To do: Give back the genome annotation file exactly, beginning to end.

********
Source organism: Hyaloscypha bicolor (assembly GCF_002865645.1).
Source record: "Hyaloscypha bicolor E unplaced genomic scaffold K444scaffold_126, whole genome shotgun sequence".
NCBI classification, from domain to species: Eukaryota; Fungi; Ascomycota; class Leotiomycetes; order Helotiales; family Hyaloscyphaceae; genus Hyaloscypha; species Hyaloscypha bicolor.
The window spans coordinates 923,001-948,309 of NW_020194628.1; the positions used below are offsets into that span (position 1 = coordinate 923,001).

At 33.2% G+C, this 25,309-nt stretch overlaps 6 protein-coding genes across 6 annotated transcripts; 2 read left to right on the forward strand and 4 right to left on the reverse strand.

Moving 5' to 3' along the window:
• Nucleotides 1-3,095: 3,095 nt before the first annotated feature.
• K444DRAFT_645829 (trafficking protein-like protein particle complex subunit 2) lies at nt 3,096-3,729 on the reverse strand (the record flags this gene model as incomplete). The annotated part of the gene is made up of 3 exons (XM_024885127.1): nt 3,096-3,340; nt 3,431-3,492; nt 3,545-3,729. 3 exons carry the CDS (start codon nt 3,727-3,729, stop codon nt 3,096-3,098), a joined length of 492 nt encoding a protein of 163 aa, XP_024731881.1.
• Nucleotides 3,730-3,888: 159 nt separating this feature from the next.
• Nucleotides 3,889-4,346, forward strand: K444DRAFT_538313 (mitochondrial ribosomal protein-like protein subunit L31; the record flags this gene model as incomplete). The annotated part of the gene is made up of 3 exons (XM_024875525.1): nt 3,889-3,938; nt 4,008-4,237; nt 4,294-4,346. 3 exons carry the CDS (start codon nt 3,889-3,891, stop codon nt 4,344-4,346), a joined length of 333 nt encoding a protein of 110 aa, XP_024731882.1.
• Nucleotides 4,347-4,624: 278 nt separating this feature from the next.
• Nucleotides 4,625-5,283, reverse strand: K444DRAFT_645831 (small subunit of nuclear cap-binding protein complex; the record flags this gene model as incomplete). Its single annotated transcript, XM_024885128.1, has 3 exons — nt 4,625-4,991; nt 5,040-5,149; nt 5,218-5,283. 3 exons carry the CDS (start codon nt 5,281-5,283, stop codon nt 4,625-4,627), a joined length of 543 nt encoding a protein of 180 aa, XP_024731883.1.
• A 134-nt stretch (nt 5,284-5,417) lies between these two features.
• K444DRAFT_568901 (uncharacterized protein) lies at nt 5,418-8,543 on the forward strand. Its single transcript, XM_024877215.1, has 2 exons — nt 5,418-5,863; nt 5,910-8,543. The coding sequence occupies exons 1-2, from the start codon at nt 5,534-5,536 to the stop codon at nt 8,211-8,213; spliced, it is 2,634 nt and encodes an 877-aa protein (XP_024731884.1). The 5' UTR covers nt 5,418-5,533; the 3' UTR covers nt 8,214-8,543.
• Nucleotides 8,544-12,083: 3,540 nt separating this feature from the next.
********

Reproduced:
Source organism: Hyaloscypha bicolor (assembly GCF_002865645.1).
Source record: "Hyaloscypha bicolor E unplaced genomic scaffold K444scaffold_126, whole genome shotgun sequence".
NCBI classification, from domain to species: Eukaryota; Fungi; Ascomycota; class Leotiomycetes; order Helotiales; family Hyaloscyphaceae; genus Hyaloscypha; species Hyaloscypha bicolor.
The window spans coordinates 923,001-948,309 of NW_020194628.1; the positions used below are offsets into that span (position 1 = coordinate 923,001).

At 33.2% G+C, this 25,309-nt stretch overlaps 6 protein-coding genes across 6 annotated transcripts; 2 read left to right on the forward strand and 4 right to left on the reverse strand.

Moving 5' to 3' along the window:
• Nucleotides 1-3,095: 3,095 nt before the first annotated feature.
• K444DRAFT_645829 (trafficking protein-like protein particle complex subunit 2) lies at nt 3,096-3,729 on the reverse strand (the record flags this gene model as incomplete). The annotated part of the gene is made up of 3 exons (XM_024885127.1): nt 3,096-3,340; nt 3,431-3,492; nt 3,545-3,729. 3 exons carry the CDS (start codon nt 3,727-3,729, stop codon nt 3,096-3,098), a joined length of 492 nt encoding a protein of 163 aa, XP_024731881.1.
• Nucleotides 3,730-3,888: 159 nt separating this feature from the next.
• Nucleotides 3,889-4,346, forward strand: K444DRAFT_538313 (mitochondrial ribosomal protein-like protein subunit L31; the record flags this gene model as incomplete). The annotated part of the gene is made up of 3 exons (XM_024875525.1): nt 3,889-3,938; nt 4,008-4,237; nt 4,294-4,346. 3 exons carry the CDS (start codon nt 3,889-3,891, stop codon nt 4,344-4,346), a joined length of 333 nt encoding a protein of 110 aa, XP_024731882.1.
• Nucleotides 4,347-4,624: 278 nt separating this feature from the next.
• Nucleotides 4,625-5,283, reverse strand: K444DRAFT_645831 (small subunit of nuclear cap-binding protein complex; the record flags this gene model as incomplete). Its single annotated transcript, XM_024885128.1, has 3 exons — nt 4,625-4,991; nt 5,040-5,149; nt 5,218-5,283. 3 exons carry the CDS (start codon nt 5,281-5,283, stop codon nt 4,625-4,627), a joined length of 543 nt encoding a protein of 180 aa, XP_024731883.1.
• A 134-nt stretch (nt 5,284-5,417) lies between these two features.
• K444DRAFT_568901 (uncharacterized protein) lies at nt 5,418-8,543 on the forward strand. Its single transcript, XM_024877215.1, has 2 exons — nt 5,418-5,863; nt 5,910-8,543. The coding sequence occupies exons 1-2, from the start codon at nt 5,534-5,536 to the stop codon at nt 8,211-8,213; spliced, it is 2,634 nt and encodes an 877-aa protein (XP_024731884.1). The 5' UTR covers nt 5,418-5,533; the 3' UTR covers nt 8,214-8,543.
• Nucleotides 8,544-12,083: 3,540 nt separating this feature from the next.